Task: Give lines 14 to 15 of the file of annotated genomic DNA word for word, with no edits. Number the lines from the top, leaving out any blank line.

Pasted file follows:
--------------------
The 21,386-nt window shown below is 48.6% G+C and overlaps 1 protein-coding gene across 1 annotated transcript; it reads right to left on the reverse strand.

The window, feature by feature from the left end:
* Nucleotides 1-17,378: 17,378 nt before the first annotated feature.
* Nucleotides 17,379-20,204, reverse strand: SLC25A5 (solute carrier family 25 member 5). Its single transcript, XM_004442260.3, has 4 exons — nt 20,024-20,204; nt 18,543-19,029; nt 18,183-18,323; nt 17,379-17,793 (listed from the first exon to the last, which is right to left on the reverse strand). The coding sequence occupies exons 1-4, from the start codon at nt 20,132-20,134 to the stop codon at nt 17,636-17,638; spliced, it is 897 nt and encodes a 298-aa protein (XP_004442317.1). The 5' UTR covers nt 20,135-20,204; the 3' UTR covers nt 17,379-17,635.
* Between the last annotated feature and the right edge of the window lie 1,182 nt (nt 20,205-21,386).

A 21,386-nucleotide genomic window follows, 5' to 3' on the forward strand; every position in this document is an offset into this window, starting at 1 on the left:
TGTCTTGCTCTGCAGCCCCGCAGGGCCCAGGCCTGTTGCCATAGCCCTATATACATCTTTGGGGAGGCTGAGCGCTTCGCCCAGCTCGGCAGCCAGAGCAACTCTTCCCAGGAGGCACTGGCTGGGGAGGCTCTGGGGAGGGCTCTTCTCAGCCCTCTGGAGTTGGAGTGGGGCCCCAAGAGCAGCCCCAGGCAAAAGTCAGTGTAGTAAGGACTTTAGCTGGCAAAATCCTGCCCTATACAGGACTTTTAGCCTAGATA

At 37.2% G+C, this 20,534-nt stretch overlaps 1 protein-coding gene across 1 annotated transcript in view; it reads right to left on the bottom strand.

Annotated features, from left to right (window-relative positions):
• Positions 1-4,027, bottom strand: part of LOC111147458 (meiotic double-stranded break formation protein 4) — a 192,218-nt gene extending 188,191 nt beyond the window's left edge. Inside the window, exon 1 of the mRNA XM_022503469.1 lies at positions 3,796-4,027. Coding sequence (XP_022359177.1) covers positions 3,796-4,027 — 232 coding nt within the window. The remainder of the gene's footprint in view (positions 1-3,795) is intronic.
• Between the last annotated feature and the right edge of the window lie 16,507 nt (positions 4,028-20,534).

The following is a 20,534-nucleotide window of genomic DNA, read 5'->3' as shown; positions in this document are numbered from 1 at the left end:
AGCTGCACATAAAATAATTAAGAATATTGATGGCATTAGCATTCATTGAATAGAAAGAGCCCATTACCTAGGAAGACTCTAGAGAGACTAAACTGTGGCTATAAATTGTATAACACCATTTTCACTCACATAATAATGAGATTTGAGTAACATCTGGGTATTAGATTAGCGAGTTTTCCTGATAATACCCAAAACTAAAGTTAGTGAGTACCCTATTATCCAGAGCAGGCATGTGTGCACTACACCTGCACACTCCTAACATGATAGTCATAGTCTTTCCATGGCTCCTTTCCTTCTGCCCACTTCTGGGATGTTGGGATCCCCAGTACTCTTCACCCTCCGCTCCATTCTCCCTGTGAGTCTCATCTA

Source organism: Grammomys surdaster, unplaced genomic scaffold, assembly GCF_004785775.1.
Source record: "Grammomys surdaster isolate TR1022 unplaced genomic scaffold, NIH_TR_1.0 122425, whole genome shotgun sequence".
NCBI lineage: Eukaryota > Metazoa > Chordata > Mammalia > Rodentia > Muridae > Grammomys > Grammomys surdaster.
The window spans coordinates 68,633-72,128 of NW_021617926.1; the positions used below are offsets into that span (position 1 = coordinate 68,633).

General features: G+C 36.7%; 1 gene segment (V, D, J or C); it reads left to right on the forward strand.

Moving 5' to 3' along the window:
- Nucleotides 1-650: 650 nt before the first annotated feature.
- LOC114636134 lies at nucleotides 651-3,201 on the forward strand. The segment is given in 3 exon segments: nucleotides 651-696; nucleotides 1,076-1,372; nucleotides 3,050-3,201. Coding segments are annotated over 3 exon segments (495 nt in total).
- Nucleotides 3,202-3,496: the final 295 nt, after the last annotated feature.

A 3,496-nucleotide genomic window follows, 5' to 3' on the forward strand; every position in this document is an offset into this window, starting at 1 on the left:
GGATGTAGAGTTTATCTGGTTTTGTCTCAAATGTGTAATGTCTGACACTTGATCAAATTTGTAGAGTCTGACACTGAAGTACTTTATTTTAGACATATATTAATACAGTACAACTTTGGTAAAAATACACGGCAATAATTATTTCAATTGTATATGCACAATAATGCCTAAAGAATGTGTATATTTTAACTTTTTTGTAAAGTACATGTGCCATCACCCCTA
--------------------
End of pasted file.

Source organism: Grammomys surdaster, unplaced genomic scaffold, assembly GCF_004785775.1.
Source record: "Grammomys surdaster isolate TR1022 unplaced genomic scaffold, NIH_TR_1.0 122425, whole genome shotgun sequence".